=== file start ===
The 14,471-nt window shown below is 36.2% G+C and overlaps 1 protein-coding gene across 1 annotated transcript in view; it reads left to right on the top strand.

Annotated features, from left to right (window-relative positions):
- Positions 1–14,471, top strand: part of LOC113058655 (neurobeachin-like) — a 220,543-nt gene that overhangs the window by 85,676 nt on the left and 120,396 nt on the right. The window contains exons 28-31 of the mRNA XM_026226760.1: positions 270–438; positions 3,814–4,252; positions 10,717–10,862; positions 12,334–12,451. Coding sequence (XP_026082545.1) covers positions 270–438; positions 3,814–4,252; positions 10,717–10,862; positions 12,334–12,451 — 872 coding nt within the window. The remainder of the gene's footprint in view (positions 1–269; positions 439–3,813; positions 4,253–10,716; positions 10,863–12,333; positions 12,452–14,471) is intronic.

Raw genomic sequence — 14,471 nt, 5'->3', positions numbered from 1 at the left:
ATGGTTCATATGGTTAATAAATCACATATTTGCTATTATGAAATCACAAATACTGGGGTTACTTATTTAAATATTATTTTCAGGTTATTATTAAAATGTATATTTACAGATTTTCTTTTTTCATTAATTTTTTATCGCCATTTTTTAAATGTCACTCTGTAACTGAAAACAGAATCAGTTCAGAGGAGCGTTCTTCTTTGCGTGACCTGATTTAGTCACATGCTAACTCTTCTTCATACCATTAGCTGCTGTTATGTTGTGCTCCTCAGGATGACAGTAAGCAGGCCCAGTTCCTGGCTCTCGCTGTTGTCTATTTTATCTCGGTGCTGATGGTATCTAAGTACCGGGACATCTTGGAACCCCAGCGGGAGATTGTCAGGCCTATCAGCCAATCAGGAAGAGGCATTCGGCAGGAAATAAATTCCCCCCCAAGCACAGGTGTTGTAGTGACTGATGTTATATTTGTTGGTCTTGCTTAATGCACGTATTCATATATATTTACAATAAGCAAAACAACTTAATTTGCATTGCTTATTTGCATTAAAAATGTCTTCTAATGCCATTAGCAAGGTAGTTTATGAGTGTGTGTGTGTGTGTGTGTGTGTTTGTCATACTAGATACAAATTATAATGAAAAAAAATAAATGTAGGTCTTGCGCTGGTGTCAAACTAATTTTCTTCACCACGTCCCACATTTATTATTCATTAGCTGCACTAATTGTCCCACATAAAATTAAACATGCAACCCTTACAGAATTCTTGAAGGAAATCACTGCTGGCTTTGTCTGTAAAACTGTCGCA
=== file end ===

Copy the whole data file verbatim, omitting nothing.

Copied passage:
The 14,471-nt window shown below is 36.2% G+C and overlaps 1 protein-coding gene across 1 annotated transcript in view; it reads left to right on the top strand.

Annotated features, from left to right (window-relative positions):
- Positions 1–14,471, top strand: part of LOC113058655 (neurobeachin-like) — a 220,543-nt gene that overhangs the window by 85,676 nt on the left and 120,396 nt on the right. The window contains exons 28-31 of the mRNA XM_026226760.1: positions 270–438; positions 3,814–4,252; positions 10,717–10,862; positions 12,334–12,451. Coding sequence (XP_026082545.1) covers positions 270–438; positions 3,814–4,252; positions 10,717–10,862; positions 12,334–12,451 — 872 coding nt within the window. The remainder of the gene's footprint in view (positions 1–269; positions 439–3,813; positions 4,253–10,716; positions 10,863–12,333; positions 12,452–14,471) is intronic.

Raw genomic sequence — 14,471 nt, 5'->3', positions numbered from 1 at the left:
ATGGTTCATATGGTTAATAAATCACATATTTGCTATTATGAAATCACAAATACTGGGGTTACTTATTTAAATATTATTTTCAGGTTATTATTAAAATGTATATTTACAGATTTTCTTTTTTCATTAATTTTTTATCGCCATTTTTTAAATGTCACTCTGTAACTGAAAACAGAATCAGTTCAGAGGAGCGTTCTTCTTTGCGTGACCTGATTTAGTCACATGCTAACTCTTCTTCATACCATTAGCTGCTGTTATGTTGTGCTCCTCAGGATGACAGTAAGCAGGCCCAGTTCCTGGCTCTCGCTGTTGTCTATTTTATCTCGGTGCTGATGGTATCTAAGTACCGGGACATCTTGGAACCCCAGCGGGAGATTGTCAGGCCTATCAGCCAATCAGGAAGAGGCATTCGGCAGGAAATAAATTCCCCCCCAAGCACAGGTGTTGTAGTGACTGATGTTATATTTGTTGGTCTTGCTTAATGCACGTATTCATATATATTTACAATAAGCAAAACAACTTAATTTGCATTGCTTATTTGCATTAAAAATGTCTTCTAATGCCATTAGCAAGGTAGTTTATGAGTGTGTGTGTGTGTGTGTGTGTGTTTGTCATACTAGATACAAATTATAATGAAAAAAAATAAATGTAGGTCTTGCGCTGGTGTCAAACTAATTTTCTTCACCACGTCCCACATTTATTATTCATTAGCTGCACTAATTGTCCCACATAAAATTAAACATGCAACCCTTACAGAATTCTTGAAGGAAATCACTGCTGGCTTTGTCTGTAAAACTGTCGCA